It’s not often that a band numbering ’80s stadium behemoths like Dire Straits and Bruce Springsteen as their most obvious influences become darlings of the indie rock hipster cognoscenti, but in the case of Philadelphia sextet The War On Drugs that’s exactly what seems to have happened.
First marked out as ones to watch with 2011’s shimmering, sprawling second album Slave Ambient, last year’s Lost In The Dream elevated them into the critical stratosphere. An epic, wonderfully evocative and fluent classic rock record, it rightly featured in the end of year best of lists from any music publication worth its salt (including, needless to say, this one, who ranked the album second in our Top 100 Albums of 2014) and gave The War On Drugs mainstream exposure for the first time. It’s therefore perhaps no surprise they can now comfortably sell out a 5,000 capacity arena like the Brixton Academy twice in the space of a week, and last night’s bumper crowd certainly didn’t leave disappointed.
From the first bursts of skittering electronic percussion that led into set opener Under The Pressure, it was immediately apparent that the Academy’s vast open spaces and moody lighting were ideally suited to The War On Drugs’ music. Even more than on record, a live venue showcased what a fantastically tight unit the band are; from the huge tub thumping beats of drummer Charlie Hall to Robbie Bennett’s Krautrock-inspired keyboards and John Natchez’s subtly employed saxophone, this is a group of musicians who interact seamlessly to create a dense, multi-layered sound that’s simultaneously vast and intricate.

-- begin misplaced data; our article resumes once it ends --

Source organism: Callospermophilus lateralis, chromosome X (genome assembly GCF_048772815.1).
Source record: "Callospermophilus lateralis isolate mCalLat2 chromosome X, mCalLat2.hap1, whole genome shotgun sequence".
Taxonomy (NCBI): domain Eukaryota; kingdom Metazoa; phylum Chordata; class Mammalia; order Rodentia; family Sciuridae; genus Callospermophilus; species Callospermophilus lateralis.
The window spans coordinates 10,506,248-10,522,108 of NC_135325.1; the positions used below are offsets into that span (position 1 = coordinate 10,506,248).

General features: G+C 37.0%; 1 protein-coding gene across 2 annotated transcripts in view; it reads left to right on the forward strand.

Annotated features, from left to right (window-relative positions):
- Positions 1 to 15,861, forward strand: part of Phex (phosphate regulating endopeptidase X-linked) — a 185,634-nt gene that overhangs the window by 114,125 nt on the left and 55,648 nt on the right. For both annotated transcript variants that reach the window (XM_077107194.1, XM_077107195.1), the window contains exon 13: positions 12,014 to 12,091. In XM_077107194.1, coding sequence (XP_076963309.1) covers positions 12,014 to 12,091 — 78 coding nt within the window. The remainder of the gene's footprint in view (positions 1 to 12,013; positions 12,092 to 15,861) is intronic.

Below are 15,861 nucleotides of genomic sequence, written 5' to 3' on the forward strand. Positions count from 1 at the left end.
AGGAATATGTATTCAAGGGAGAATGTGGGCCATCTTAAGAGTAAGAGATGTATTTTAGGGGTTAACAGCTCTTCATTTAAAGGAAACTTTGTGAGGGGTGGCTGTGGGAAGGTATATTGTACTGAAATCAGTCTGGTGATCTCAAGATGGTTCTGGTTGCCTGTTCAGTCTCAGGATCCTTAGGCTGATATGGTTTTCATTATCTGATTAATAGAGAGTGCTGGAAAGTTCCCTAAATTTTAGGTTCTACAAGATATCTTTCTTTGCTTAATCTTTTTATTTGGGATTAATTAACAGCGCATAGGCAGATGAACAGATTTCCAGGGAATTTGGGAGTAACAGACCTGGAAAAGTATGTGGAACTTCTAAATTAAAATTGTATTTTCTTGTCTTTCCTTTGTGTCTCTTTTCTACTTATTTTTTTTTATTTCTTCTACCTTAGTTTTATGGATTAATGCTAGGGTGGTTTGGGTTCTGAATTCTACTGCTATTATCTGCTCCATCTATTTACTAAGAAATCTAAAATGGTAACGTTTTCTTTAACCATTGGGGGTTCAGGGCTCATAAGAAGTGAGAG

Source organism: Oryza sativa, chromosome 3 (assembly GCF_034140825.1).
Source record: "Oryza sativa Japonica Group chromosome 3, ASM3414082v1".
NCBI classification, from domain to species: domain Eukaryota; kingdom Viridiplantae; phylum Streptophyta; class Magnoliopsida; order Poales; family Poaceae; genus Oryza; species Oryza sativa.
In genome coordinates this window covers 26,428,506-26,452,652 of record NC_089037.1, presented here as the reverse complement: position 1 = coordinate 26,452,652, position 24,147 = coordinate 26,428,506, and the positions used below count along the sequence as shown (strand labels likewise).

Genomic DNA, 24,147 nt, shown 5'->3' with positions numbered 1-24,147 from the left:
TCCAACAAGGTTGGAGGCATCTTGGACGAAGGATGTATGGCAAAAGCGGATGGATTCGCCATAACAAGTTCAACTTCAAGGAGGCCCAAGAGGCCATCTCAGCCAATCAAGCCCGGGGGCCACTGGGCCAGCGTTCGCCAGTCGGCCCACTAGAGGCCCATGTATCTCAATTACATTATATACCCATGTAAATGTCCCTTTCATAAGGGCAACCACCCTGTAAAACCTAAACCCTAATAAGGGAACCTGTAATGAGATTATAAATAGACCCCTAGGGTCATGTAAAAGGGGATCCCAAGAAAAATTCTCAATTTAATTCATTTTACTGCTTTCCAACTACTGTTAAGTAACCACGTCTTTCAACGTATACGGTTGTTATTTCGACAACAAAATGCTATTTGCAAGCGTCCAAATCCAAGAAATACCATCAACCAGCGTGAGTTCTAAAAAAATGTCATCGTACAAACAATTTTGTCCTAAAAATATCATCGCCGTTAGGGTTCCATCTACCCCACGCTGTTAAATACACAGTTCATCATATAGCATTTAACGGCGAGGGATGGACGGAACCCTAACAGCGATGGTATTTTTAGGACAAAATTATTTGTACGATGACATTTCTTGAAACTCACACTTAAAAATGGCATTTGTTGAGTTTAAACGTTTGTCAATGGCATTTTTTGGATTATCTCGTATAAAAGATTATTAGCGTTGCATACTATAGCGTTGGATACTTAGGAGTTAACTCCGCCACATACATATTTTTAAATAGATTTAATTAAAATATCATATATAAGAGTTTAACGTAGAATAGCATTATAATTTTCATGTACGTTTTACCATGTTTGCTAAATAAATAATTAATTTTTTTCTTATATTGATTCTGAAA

Above it all, band leader Adam Granduciel’s combination of guitar pyrotechnics, occasional harmonica and Bob Dylanesque drawl form the focal point of the performance. As front men go, he’s no Freddie Mercury or Samuel T Herring; interaction with the audience is somewhat limited and he is clearly more of a lynchpin than a raconteur. Yet in the context of the music this worked extremely well, putting the emphasis on maximising the sum of the parts into a cohesive, frequently hypnotic whole. The concept of the virtuoso, slightly self-indulgent guitar solo has become something of an unfashionable concept over the last couple of decades, but Granduciel pulls it off with aplomb, pitching his work perfectly so it doesn’t imbalance the rhythmic harmony of his band mates.
Highlights include Slave Ambient favourite Baby Missiles, with its wonderfully exuberant keyboard riff, and a pulsating Red Eyes, perhaps the most road trip friendly of songs by the most road trip friendly band of recent times. Best of all though is the effortlessly elegant, contemplative Lost In The Dream, which appears as an encore and remains the best, most melodic song The War In Drugs have yet written.
Described by many as the new inheritors of the thoughtful but accessible everyman American rock mantle previously worn by Born In The USA-era Springsteen, this evening’s show proves again that, as on record, The War On Drugs are an act of mesmeric sonic power and invention rather than simple purveyors of the more obvious lighters aloft chorus. They’re just a few more truly memorable songs short of becoming a bona fide great band.